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anticipation and hope

Advent is the beginning of the Church Year for most churches in the Western tradition. It begins on the fourth Sunday before Christmas Day, which is the Sunday nearest November 30, and ends on Christmas Eve (Dec 24). If Christmas Eve is a Sunday, it is counted as the fourth Sunday of Advent, with Christmas Eve proper beginning at sundown.

The word Advent means “coming” or “arrival.” The focus of the entire season is the celebration of the birth of Jesus the Christ in his First Advent, and the anticipation of the return of Christ the King in his Second Advent. Thus, Advent is far more than simply marking a 2,000 year old event in history. It is celebrating a truth about God, the revelation of God in Christ whereby all of creation might be reconciled to God. That is a process in which we now participate, and the consummation of which we anticipate. Scripture reading for Advent will reflect this emphasis on the Second Advent, including themes of accountability for faithfulness at His coming, judgment on sin, and the hope of eternal life.

In this double focus on past and future, Advent also symbolizes the spiritual journey of individuals and a congregation, as they affirm that Christ has come, that He is present in the world today, and that He will come again in power. That acknowledgment provides a basis for Kingdom ethics, for holy living arising from a profound sense that we live “between the times” and are called to be faithful stewards of what is entrusted to us as God’s people. So, as the church celebrates God’s inbreaking into history in the Incarnation, and anticipates a future consummation to that history for which “all creation is groaning awaiting its redemption,” it also confesses its own responsibility as a people commissioned to “love the Lord your God with all your heart” and to “love your neighbor as yourself.”

 

Heavenly Father, during Advent,

may we remember the greatest gift ever given:

Your only Son, Jesus Christ.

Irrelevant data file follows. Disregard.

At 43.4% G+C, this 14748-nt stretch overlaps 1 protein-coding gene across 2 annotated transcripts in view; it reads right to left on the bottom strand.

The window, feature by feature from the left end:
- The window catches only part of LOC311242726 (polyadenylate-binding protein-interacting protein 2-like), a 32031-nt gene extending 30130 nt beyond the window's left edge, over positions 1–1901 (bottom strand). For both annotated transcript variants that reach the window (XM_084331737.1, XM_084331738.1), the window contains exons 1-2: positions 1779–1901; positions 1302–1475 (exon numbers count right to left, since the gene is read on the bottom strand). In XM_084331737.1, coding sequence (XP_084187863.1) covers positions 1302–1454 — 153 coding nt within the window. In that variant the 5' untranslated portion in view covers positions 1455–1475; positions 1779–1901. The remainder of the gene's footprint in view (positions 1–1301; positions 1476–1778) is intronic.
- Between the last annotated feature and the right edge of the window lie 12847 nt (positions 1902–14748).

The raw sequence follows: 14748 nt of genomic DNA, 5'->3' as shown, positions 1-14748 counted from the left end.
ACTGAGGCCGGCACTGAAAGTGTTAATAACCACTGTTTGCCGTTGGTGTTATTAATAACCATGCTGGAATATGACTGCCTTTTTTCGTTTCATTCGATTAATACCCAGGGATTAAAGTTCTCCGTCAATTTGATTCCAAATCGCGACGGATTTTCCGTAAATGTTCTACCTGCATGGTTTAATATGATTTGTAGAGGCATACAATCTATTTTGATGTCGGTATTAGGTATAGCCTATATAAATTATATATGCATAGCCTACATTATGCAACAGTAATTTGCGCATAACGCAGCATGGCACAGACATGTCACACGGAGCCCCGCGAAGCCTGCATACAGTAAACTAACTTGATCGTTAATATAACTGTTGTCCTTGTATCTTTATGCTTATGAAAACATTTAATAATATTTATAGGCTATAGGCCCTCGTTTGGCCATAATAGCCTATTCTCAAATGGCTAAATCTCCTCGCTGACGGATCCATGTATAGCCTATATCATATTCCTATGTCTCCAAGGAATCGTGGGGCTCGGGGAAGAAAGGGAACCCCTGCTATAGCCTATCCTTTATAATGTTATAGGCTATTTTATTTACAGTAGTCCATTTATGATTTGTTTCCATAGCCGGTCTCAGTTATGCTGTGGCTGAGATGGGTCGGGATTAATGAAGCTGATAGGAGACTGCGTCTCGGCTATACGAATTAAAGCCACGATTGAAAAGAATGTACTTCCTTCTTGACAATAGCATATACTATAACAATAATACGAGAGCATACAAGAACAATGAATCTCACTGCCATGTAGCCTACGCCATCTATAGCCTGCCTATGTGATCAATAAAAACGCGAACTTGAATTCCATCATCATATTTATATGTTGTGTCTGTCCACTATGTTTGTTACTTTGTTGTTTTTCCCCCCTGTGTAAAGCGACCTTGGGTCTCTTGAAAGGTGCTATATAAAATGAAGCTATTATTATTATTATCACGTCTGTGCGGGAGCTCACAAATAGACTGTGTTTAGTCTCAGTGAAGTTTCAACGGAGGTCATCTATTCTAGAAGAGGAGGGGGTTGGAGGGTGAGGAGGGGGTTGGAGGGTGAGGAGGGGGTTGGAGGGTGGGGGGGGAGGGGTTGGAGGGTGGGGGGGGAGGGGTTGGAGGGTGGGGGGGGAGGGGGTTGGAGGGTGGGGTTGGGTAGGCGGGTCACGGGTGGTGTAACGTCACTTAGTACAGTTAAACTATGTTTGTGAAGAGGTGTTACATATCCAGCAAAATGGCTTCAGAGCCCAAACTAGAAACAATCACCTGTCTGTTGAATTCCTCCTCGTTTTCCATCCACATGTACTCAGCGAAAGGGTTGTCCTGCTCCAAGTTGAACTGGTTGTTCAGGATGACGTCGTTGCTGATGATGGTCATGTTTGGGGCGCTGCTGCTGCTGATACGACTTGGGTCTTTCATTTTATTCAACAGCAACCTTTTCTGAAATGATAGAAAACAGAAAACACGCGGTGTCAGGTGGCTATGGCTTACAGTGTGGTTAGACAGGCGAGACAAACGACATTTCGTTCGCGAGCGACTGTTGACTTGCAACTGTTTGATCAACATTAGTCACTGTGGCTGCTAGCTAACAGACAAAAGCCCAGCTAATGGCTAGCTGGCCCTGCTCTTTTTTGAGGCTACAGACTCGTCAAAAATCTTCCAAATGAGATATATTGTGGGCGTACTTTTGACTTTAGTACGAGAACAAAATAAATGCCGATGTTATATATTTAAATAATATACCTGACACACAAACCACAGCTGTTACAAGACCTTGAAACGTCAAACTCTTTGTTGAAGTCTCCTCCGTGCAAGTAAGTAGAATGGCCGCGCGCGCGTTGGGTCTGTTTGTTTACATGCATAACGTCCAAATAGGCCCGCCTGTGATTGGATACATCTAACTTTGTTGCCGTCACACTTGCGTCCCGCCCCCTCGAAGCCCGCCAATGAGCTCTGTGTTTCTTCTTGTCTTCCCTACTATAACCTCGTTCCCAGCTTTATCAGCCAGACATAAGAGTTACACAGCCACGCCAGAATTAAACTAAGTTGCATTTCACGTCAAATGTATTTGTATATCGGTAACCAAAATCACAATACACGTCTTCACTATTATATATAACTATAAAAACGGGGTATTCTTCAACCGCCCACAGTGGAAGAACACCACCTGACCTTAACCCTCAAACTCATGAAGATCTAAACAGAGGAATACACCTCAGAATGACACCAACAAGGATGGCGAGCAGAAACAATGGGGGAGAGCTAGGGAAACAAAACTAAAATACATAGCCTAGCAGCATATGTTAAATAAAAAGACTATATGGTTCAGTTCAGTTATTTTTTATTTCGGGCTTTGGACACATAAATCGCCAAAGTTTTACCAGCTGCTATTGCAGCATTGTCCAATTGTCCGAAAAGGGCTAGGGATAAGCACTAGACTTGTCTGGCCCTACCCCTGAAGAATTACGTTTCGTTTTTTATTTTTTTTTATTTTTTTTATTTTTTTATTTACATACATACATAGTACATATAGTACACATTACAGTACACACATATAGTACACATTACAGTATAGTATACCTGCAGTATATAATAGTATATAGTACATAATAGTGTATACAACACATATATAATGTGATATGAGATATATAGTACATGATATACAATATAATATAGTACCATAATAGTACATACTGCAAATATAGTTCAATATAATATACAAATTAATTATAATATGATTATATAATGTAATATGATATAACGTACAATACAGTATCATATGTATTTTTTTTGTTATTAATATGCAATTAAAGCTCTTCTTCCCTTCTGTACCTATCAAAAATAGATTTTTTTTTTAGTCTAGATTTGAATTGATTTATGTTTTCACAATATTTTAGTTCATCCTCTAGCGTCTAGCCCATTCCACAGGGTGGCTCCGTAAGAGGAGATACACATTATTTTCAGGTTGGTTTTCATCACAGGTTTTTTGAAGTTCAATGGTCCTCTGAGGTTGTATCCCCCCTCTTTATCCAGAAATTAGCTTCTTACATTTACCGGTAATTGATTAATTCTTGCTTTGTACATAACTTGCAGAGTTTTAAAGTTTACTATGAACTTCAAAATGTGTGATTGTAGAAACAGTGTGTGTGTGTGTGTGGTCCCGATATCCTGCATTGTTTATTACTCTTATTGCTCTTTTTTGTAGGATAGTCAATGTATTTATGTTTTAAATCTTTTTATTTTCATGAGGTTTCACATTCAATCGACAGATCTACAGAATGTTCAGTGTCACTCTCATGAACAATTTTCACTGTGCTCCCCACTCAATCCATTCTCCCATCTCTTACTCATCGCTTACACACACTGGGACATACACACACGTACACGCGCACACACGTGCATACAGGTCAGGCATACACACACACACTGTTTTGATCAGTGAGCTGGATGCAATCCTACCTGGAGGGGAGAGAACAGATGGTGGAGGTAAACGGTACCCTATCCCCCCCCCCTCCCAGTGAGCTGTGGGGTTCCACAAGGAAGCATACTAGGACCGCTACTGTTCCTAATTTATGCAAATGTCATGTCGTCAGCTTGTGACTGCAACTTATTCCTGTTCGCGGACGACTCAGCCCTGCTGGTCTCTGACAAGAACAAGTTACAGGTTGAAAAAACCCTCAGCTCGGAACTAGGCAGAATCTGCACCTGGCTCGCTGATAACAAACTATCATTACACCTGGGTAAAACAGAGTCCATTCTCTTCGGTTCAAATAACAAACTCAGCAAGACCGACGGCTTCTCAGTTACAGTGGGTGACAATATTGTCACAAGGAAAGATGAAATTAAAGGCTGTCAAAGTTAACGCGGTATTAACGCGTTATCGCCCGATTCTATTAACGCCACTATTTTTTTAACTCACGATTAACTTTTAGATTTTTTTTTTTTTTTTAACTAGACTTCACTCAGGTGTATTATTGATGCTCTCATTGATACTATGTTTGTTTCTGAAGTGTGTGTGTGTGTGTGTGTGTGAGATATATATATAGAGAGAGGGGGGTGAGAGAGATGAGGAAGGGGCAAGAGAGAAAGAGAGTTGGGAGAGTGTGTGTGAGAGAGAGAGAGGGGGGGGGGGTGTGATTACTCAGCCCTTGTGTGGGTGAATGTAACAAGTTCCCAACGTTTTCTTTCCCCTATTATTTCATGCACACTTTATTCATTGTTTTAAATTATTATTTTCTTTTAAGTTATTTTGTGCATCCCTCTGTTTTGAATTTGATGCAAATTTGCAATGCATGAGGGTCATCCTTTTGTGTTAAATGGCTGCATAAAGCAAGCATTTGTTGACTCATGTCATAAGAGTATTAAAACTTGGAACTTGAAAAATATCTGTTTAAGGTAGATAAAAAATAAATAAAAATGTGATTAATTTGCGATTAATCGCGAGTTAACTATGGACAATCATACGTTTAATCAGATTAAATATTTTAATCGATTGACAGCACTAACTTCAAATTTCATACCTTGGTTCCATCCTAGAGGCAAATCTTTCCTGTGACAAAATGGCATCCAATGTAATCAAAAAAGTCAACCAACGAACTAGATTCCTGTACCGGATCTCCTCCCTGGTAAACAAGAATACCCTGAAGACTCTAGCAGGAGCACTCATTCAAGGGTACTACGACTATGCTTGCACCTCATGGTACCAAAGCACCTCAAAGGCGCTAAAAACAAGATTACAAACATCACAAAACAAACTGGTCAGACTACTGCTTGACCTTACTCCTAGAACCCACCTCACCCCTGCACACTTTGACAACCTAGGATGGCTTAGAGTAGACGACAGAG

Fill our hearts with joy day by day

as we think of our Savior

putting aside His heavenly glory and coming among us.

by Raymond A. Foss

thought for today

Hope Wrapped in Struggle

Hope isn’t an innate gift that some have and others don’t.  It’s nurtured as we strive to embody God’s love in the midst of overwhelming obstacles.  Hope energizes patient endurance and invites me to celebrate the seeds of God’s kingdom taking root.

– Susan Classen [Dewdrops on Spiderwebs Connections Made Visible]

three friends – one hour, one afternoon,

after church,
in Farmington, New Mexico
– in the 1950s –

subtle dance of grace

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Grace is subtle

Grace is the substance of love, forgiveness, and hope.

Mary L. Fraser writes that grace would be

“like mercy running across the planet,

from Darfur to Sri Lanka.”

Our Tasks

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“Our first task is to love one another, to be valiant for the truth upon the earth, and to remain attentive to the true spirit in all that we do. The second task is to minister to the suffering: the hungry, the poor, the lonely, the naked, the bruised and battered victims of all sorts of violence. A third task is that of listening to others. A fourth task is to delimit the domain of politics. A fifth task is to nurture hope in these times of darkness.”

Newton Garver

Until you spread your wings, you have no idea how far you can fly.

getting to the good place

May you have enough happiness to make you sweet,

enough trials to make you strong,

enough sorrow to keep you human,

enough hope to make you happy.

Quote of the Day

Hope begins in the dark,

the stubborn hope that if you just show up

and try to do the right thing, the dawn will come.

You wait and watch and work:

You don’t give up.

– Anne Lamott